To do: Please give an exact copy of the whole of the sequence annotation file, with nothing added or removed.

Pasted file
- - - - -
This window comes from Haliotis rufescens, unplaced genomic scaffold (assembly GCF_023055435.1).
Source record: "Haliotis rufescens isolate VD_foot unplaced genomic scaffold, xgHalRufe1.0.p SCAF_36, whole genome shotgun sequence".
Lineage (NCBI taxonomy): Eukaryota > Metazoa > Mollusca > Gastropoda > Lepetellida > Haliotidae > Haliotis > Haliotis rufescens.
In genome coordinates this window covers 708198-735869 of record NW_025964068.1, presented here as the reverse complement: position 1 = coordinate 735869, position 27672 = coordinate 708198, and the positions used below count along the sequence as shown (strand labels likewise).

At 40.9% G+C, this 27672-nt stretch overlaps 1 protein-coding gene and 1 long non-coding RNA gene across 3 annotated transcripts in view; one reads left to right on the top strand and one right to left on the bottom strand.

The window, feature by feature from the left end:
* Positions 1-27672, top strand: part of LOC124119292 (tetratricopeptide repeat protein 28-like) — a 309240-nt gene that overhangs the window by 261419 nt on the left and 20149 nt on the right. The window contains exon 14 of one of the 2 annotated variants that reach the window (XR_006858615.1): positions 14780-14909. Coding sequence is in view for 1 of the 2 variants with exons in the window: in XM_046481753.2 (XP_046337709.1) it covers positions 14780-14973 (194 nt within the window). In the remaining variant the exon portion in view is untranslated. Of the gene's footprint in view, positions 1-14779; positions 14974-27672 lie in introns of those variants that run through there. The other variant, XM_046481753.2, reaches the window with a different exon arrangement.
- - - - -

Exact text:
This window comes from Haliotis rufescens, unplaced genomic scaffold (assembly GCF_023055435.1).
Source record: "Haliotis rufescens isolate VD_foot unplaced genomic scaffold, xgHalRufe1.0.p SCAF_36, whole genome shotgun sequence".
Lineage (NCBI taxonomy): Eukaryota > Metazoa > Mollusca > Gastropoda > Lepetellida > Haliotidae > Haliotis > Haliotis rufescens.
In genome coordinates this window covers 708198-735869 of record NW_025964068.1, presented here as the reverse complement: position 1 = coordinate 735869, position 27672 = coordinate 708198, and the positions used below count along the sequence as shown (strand labels likewise).

At 40.9% G+C, this 27672-nt stretch overlaps 1 protein-coding gene and 1 long non-coding RNA gene across 3 annotated transcripts in view; one reads left to right on the top strand and one right to left on the bottom strand.

The window, feature by feature from the left end:
* Positions 1-27672, top strand: part of LOC124119292 (tetratricopeptide repeat protein 28-like) — a 309240-nt gene that overhangs the window by 261419 nt on the left and 20149 nt on the right. The window contains exon 14 of one of the 2 annotated variants that reach the window (XR_006858615.1): positions 14780-14909. Coding sequence is in view for 1 of the 2 variants with exons in the window: in XM_046481753.2 (XP_046337709.1) it covers positions 14780-14973 (194 nt within the window). In the remaining variant the exon portion in view is untranslated. Of the gene's footprint in view, positions 1-14779; positions 14974-27672 lie in introns of those variants that run through there. The other variant, XM_046481753.2, reaches the window with a different exon arrangement.